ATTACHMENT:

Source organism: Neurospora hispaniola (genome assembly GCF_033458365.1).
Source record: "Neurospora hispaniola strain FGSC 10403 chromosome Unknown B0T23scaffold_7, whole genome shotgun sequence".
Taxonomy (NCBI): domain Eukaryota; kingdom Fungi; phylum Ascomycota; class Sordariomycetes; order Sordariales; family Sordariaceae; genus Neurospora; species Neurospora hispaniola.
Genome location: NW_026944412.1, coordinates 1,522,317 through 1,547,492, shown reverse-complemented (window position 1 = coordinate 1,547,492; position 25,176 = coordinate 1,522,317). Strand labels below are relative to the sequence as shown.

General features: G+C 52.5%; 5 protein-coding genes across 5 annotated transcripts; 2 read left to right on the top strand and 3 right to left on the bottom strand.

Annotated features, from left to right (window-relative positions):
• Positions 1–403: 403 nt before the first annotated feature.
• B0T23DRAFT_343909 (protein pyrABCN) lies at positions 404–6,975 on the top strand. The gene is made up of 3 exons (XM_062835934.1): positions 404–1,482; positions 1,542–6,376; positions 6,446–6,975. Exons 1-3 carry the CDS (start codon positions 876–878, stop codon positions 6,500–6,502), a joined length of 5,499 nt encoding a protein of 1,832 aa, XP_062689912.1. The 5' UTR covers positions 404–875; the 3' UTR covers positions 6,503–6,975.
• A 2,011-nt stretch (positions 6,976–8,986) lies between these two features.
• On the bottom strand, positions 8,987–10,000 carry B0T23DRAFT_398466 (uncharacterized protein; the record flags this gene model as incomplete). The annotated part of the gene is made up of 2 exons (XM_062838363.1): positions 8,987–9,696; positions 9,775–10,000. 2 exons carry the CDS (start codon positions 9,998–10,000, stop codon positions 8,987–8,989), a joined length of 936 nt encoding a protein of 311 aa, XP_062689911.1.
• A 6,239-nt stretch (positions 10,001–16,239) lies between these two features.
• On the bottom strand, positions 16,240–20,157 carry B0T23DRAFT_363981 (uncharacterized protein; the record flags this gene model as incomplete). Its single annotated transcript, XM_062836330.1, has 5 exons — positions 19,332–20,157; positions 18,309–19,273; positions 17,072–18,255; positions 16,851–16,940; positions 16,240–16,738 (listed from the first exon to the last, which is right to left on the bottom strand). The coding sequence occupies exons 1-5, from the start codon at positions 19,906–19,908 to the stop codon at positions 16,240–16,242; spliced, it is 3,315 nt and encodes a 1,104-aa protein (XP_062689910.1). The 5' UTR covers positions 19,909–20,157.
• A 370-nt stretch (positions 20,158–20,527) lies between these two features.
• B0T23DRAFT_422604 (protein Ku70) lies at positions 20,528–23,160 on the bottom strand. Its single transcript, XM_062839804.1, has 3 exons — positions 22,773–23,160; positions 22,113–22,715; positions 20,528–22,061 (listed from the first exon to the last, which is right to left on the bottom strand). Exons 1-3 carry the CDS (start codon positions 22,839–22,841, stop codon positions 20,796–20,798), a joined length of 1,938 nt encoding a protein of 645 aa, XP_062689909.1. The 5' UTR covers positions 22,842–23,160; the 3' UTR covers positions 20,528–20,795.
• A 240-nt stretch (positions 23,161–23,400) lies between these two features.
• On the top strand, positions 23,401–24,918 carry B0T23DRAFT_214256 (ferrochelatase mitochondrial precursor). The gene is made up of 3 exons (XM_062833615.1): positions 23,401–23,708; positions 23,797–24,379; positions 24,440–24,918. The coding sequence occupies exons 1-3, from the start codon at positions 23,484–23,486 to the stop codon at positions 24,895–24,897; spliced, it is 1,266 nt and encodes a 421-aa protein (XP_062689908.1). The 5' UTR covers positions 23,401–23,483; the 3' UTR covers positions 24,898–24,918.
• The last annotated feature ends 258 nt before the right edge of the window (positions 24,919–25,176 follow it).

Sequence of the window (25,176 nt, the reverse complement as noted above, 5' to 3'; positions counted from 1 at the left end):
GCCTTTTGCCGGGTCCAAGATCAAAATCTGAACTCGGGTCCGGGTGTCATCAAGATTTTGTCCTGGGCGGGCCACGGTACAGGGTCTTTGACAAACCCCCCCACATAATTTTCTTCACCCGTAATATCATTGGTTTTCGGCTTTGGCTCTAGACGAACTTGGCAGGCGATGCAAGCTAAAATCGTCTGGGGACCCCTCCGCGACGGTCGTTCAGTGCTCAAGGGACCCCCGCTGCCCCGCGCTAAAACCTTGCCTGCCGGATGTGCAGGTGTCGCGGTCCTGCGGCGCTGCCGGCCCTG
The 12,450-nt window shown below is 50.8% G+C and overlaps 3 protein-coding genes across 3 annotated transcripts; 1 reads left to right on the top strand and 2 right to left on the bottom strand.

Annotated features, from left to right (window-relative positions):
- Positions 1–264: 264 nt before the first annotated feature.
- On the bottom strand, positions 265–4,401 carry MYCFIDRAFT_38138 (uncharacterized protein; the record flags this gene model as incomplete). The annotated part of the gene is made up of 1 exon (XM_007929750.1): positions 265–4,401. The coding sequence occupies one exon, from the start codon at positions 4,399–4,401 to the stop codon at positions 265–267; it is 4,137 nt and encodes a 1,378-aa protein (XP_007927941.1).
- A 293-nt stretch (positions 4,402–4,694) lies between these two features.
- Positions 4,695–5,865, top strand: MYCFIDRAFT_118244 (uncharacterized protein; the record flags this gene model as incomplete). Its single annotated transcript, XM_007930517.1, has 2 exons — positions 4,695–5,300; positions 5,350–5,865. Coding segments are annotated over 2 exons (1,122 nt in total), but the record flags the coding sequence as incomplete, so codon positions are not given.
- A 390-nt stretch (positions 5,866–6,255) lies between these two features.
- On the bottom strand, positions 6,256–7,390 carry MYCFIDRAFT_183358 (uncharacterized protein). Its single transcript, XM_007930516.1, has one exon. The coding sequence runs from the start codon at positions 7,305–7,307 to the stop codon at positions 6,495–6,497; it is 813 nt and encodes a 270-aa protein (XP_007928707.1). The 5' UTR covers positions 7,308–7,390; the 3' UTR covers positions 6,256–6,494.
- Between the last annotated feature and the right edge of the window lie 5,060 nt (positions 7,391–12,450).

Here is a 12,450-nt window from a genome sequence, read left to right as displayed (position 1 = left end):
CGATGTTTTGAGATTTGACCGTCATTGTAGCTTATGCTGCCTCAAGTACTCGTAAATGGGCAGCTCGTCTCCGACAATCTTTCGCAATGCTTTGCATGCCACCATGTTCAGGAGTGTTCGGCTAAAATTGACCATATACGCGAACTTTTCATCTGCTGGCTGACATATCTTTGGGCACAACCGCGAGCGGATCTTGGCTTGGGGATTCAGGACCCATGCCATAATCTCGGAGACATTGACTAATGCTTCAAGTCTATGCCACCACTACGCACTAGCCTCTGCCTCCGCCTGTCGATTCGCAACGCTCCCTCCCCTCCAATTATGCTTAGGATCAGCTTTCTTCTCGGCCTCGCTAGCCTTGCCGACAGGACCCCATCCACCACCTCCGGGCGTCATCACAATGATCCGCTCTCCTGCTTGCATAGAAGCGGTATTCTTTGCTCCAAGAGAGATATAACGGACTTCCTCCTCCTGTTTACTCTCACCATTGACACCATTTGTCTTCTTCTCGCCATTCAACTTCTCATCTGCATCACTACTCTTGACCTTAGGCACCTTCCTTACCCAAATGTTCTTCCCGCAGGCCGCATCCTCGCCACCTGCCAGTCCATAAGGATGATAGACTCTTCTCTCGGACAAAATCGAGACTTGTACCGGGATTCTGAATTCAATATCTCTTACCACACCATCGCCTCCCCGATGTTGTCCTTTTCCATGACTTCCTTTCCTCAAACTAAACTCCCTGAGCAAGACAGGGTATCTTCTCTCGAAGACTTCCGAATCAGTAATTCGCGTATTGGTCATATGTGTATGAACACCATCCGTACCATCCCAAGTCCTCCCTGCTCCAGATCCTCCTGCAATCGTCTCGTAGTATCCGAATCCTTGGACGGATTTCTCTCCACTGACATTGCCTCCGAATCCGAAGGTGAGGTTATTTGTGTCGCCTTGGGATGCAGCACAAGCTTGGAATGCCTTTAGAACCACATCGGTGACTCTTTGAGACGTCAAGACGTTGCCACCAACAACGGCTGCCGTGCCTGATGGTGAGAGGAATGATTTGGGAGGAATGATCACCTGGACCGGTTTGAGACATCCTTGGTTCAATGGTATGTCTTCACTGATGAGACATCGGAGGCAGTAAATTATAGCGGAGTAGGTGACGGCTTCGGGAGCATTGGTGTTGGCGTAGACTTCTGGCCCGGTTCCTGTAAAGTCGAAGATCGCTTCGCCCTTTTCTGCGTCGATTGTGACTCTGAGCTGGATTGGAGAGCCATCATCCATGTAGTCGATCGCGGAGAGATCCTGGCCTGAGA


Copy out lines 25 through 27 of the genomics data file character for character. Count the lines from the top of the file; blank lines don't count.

- Positions 4,695–5,865, top strand: MYCFIDRAFT_118244 (uncharacterized protein; the record flags this gene model as incomplete). Its single annotated transcript, XM_007930517.1, has 2 exons — positions 4,695–5,300; positions 5,350–5,865. Coding segments are annotated over 2 exons (1,122 nt in total), but the record flags the coding sequence as incomplete, so codon positions are not given.
- A 390-nt stretch (positions 5,866–6,255) lies between these two features.
- On the bottom strand, positions 6,256–7,390 carry MYCFIDRAFT_183358 (uncharacterized protein). Its single transcript, XM_007930516.1, has one exon. The coding sequence runs from the start codon at positions 7,305–7,307 to the stop codon at positions 6,495–6,497; it is 813 nt and encodes a 270-aa protein (XP_007928707.1). The 5' UTR covers positions 7,308–7,390; the 3' UTR covers positions 6,256–6,494.